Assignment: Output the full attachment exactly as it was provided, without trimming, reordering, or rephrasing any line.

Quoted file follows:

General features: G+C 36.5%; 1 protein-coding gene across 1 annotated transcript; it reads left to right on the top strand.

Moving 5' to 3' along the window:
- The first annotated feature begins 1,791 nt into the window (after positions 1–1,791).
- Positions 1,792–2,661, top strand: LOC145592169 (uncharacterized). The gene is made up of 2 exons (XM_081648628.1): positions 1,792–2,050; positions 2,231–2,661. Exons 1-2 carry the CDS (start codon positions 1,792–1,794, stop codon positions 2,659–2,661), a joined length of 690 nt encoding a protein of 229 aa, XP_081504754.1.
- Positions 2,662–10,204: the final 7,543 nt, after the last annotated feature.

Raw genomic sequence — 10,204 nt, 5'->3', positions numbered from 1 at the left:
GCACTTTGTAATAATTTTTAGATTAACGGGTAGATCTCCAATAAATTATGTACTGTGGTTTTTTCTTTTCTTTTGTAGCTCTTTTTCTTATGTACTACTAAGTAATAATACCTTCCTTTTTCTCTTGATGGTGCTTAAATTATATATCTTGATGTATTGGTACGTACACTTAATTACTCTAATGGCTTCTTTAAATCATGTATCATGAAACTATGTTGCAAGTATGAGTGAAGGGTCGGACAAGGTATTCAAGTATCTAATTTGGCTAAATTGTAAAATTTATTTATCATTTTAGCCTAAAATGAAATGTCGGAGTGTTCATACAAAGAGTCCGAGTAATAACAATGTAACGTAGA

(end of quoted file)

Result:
General features: G+C 36.5%; 1 protein-coding gene across 1 annotated transcript; it reads left to right on the top strand.

Moving 5' to 3' along the window:
- The first annotated feature begins 1,791 nt into the window (after positions 1–1,791).
- Positions 1,792–2,661, top strand: LOC145592169 (uncharacterized). The gene is made up of 2 exons (XM_081648628.1): positions 1,792–2,050; positions 2,231–2,661. Exons 1-2 carry the CDS (start codon positions 1,792–1,794, stop codon positions 2,659–2,661), a joined length of 690 nt encoding a protein of 229 aa, XP_081504754.1.
- Positions 2,662–10,204: the final 7,543 nt, after the last annotated feature.

Raw genomic sequence — 10,204 nt, 5'->3', positions numbered from 1 at the left:
GCACTTTGTAATAATTTTTAGATTAACGGGTAGATCTCCAATAAATTATGTACTGTGGTTTTTTCTTTTCTTTTGTAGCTCTTTTTCTTATGTACTACTAAGTAATAATACCTTCCTTTTTCTCTTGATGGTGCTTAAATTATATATCTTGATGTATTGGTACGTACACTTAATTACTCTAATGGCTTCTTTAAATCATGTATCATGAAACTATGTTGCAAGTATGAGTGAAGGGTCGGACAAGGTATTCAAGTATCTAATTTGGCTAAATTGTAAAATTTATTTATCATTTTAGCCTAAAATGAAATGTCGGAGTGTTCATACAAAGAGTCCGAGTAATAACAATGTAACGTAGA